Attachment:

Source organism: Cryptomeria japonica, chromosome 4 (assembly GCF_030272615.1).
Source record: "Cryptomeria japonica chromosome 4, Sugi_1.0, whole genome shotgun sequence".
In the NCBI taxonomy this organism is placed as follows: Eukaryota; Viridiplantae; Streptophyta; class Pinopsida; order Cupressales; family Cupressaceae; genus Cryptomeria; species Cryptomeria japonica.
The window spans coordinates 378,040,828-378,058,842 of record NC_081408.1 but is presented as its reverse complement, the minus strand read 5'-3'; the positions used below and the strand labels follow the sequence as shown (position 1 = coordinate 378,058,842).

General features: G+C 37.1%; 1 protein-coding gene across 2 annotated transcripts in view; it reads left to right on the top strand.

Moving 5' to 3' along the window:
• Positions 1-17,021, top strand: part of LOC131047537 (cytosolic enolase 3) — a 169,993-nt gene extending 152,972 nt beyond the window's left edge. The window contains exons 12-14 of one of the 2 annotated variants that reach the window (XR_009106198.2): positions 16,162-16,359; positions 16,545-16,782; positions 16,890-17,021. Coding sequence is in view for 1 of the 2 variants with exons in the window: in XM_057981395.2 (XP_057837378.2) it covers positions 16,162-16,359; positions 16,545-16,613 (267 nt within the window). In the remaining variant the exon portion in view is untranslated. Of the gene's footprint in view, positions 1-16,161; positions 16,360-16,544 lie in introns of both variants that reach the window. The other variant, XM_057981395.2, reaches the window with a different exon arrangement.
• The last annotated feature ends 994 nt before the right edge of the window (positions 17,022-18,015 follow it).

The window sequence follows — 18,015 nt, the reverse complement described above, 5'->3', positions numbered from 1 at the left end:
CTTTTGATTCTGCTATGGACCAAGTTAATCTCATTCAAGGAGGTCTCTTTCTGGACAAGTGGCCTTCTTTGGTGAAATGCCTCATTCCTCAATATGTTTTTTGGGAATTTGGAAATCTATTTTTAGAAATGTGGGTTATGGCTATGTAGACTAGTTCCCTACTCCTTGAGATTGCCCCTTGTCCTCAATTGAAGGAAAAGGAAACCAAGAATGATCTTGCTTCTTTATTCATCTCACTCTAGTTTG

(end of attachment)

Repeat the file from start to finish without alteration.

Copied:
Source organism: Cryptomeria japonica, chromosome 4 (assembly GCF_030272615.1).
Source record: "Cryptomeria japonica chromosome 4, Sugi_1.0, whole genome shotgun sequence".
In the NCBI taxonomy this organism is placed as follows: Eukaryota; Viridiplantae; Streptophyta; class Pinopsida; order Cupressales; family Cupressaceae; genus Cryptomeria; species Cryptomeria japonica.
The window spans coordinates 378,040,828-378,058,842 of record NC_081408.1 but is presented as its reverse complement, the minus strand read 5'-3'; the positions used below and the strand labels follow the sequence as shown (position 1 = coordinate 378,058,842).

General features: G+C 37.1%; 1 protein-coding gene across 2 annotated transcripts in view; it reads left to right on the top strand.

Moving 5' to 3' along the window:
• Positions 1-17,021, top strand: part of LOC131047537 (cytosolic enolase 3) — a 169,993-nt gene extending 152,972 nt beyond the window's left edge. The window contains exons 12-14 of one of the 2 annotated variants that reach the window (XR_009106198.2): positions 16,162-16,359; positions 16,545-16,782; positions 16,890-17,021. Coding sequence is in view for 1 of the 2 variants with exons in the window: in XM_057981395.2 (XP_057837378.2) it covers positions 16,162-16,359; positions 16,545-16,613 (267 nt within the window). In the remaining variant the exon portion in view is untranslated. Of the gene's footprint in view, positions 1-16,161; positions 16,360-16,544 lie in introns of both variants that reach the window. The other variant, XM_057981395.2, reaches the window with a different exon arrangement.
• The last annotated feature ends 994 nt before the right edge of the window (positions 17,022-18,015 follow it).

The window sequence follows — 18,015 nt, the reverse complement described above, 5'->3', positions numbered from 1 at the left end:
CTTTTGATTCTGCTATGGACCAAGTTAATCTCATTCAAGGAGGTCTCTTTCTGGACAAGTGGCCTTCTTTGGTGAAATGCCTCATTCCTCAATATGTTTTTTGGGAATTTGGAAATCTATTTTTAGAAATGTGGGTTATGGCTATGTAGACTAGTTCCCTACTCCTTGAGATTGCCCCTTGTCCTCAATTGAAGGAAAAGGAAACCAAGAATGATCTTGCTTCTTTATTCATCTCACTCTAGTTTG